45 terms

Memmlers Human Body in Health and Disease 11th Edition

Chapters 1-3
What is an Element?
The substances that make-up all matter.
What is an Atom?
Atoms are the sub-units of elements.
What are Molecules?
Molecules are formed when 2 or more atoms unit on the basis of their electron structures. They are the smallest units of a compound.
What are Compounds?
Substances composed of 2 or more different elements.
Why is water so essential to the human body?
Water is essential to the human body because it is a vital part of all physiological functions.
It is the most abundent compound in the human body.
What is a Mixture?
Mixtures are blends of 2 or more substances.
What are the 3 types of mixtures?
What are electrolytes?
Compounds formed by ionic bonds that release ions when they are in solutions. Must be present in exactly the right quantity inside and outside of the cell. Sodiums and calciums are examples of electrolyts.
What is Matter?
Matter is anything that takes up space.
What are organic Compounds?
The chemical compounds that characterize living things are called organic compounds.
What are 3 types of organic compounds?
Carbohydrates, Lipids, and proteins ar the main types of organic compounds.
What are enzymes and how do they work?
Enzymes are proteins that are essential for metabolism. Enzymes act as catalysts in the 100s of reactions that take place within cells, they are not changed or used up in the process, they perform only one specific action adn their shape must match the shape of the subtrate it combines with.
What is the basic unit of life?
What is cytology?
The study of cells.
What are the different types of microscopes?
Transmission Electron, Scanning electron, and Compound Light.
What is mieosis?
The process of dividing the sex cells.
What is mitosis?
Symatic cells, the process of dividing all other cells other than sex cells.
What is movement that does not require cellular energy?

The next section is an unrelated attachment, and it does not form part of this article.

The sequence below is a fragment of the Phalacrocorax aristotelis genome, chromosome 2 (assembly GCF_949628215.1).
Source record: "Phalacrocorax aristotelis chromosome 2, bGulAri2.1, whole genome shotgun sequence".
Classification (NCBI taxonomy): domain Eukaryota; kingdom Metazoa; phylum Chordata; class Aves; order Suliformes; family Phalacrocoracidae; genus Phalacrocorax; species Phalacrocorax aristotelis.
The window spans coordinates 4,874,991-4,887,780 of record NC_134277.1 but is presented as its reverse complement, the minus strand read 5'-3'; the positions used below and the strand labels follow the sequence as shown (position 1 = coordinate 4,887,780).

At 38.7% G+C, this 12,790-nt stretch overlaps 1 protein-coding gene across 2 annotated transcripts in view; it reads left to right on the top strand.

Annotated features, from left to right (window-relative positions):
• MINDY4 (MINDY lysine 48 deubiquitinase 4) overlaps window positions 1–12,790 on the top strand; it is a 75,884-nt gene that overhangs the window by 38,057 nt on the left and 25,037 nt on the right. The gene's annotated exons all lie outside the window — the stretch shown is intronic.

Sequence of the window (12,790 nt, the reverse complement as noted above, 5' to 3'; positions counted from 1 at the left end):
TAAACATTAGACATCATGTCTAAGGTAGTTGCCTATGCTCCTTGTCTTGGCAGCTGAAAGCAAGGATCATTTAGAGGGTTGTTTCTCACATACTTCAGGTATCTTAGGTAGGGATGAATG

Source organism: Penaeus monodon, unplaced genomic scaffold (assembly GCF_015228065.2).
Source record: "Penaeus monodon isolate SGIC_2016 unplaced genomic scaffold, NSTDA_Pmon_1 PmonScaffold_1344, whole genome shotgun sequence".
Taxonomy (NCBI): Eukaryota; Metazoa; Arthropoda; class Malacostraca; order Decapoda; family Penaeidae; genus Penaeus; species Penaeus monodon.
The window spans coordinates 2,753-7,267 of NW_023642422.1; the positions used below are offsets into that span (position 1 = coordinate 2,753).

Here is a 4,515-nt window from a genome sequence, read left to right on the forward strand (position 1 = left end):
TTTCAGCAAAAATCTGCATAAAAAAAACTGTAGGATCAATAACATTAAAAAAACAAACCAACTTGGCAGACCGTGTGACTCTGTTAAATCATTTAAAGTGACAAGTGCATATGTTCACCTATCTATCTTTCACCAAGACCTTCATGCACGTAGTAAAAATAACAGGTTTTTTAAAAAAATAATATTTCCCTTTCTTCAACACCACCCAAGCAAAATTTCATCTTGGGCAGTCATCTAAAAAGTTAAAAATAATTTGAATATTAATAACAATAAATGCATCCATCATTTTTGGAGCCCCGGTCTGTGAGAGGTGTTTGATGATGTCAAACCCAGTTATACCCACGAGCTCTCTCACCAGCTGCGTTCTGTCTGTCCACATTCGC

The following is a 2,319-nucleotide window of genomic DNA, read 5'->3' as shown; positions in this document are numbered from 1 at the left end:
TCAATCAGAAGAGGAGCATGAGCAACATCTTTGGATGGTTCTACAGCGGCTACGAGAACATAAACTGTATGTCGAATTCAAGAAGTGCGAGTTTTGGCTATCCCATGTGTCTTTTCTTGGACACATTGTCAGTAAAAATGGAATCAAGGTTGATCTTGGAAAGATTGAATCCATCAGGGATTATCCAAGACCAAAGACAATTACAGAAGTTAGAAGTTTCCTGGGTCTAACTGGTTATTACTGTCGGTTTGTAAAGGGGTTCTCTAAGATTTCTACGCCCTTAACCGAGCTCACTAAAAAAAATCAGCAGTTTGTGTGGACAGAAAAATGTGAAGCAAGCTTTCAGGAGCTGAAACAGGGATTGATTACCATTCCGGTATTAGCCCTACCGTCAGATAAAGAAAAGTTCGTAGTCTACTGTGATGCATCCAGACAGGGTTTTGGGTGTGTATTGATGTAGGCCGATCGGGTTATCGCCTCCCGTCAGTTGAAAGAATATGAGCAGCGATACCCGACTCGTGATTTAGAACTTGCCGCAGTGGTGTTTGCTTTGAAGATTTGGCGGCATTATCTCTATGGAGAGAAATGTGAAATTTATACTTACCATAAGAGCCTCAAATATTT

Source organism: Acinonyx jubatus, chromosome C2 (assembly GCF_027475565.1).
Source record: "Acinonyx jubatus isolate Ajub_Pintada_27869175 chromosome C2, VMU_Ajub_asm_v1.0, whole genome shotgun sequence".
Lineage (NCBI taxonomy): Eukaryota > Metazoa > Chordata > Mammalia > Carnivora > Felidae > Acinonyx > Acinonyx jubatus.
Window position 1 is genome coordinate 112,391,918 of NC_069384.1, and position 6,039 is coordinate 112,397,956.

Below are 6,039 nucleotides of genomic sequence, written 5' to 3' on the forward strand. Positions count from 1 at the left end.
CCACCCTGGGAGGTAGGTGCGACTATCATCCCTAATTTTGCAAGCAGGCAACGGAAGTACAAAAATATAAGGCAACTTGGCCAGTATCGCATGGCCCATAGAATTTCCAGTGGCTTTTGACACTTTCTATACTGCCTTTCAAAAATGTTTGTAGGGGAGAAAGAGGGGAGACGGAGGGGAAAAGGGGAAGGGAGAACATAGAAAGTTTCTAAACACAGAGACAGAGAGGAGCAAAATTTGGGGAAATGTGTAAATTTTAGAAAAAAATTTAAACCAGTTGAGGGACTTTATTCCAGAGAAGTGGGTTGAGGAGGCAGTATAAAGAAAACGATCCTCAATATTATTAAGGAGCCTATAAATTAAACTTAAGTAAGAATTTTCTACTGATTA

Passive Movement
What is movement that does require cellular energy?
Active Movement
What is Diffusion?
The constant movement of particles from a relatively higher concentration to a lower concentration.
What is Osmosis?
The diffusion of water through a semi-permeable membrane.
What are the risk factors of cancer?
Viruses, Diet, Heredity, Physical Irratants, Ionic Radiations, and Chemicals.
What is the purpose of a Microscope?
To examine things that are not visible to the naked eye.
Why is the nucleus called the control center?
Because it contains the chromosomes, the heredity units that directs all cellular activity.
What is it called when cancer cells multiply and spread?
Uncontrolled Growth Cells
What are the studies that concentrate on the human bodies structures and functions.
Anatomy and Physiology
What is Pathology?
The study of disease.
What are the units of life called?
Specialized groups of cells make up what?
Tissues work together to form what?
When organs work together for the same purpose they form what?
Systems of the body.
The body is divided into large spaces called what?
What system is used for all scientific measurement?
The Metric System
What is DNA?
The genetic material of a cell, carries teh genetic information. They make-up chromosomes.
Describe the structure of a cell?
Outer Layer- Plasma Membrane- controls the in/out of the cell.
Center- Nucleus- Largest organelle, contains chromosomes considered the control center.
Cytoplasm- material that fills the cell the liquid is called cytosol.
What is the main method for maintaining homeostasis?
What is homeostasis?
The state of balance required for the body and its systems. Including body temp., fluids, respirations, and blood pressure.
What is metabolism?
The life substaining reactions that occur in the system of the human body.
What are the 2 stages of metabolism?
Catabolism- The breaking down process.
Annabolism- the building up process
What is the difference between extracellular and intracelllular fluid?
Extracellular fluid - the fluid located outside the cell
Intracellular fluid- the fluid located inside the cell
What are the 2 main cavities of the body?
Dorsel Cavity: contains the cranial or spinal cavity.
Ventral Cavity: contains the diaphragm, thoracic cavity, mediasternum, the abdominopelvic cavity, abdominal cavity, adn the pelvic cavity.
What is the difference between positive feedback and negative feedback?
Positive feedback a constant reaction caused from a specific action (childbirth)
Negative feedback the process in which systems keep the body in normal range by reversing any upward or downward changes. Such as body temperature.
Describe the Anatomic Position?
Patient is standing upright, face forward, feet parallel, arms at side with palms forward.
The body is divided into what 3 planes?
Frontal (coronal) Front/Back
Sagittal: Left/Right
Transverse (horizontal) Top/Bottom
Name the 3 tissue sections.
Cross Section- a cut made perpendicular to the long axis of an organ
Longitudinal Section- Parallel to the long axis of an organ.
Oblique Section- A cut made at an angle.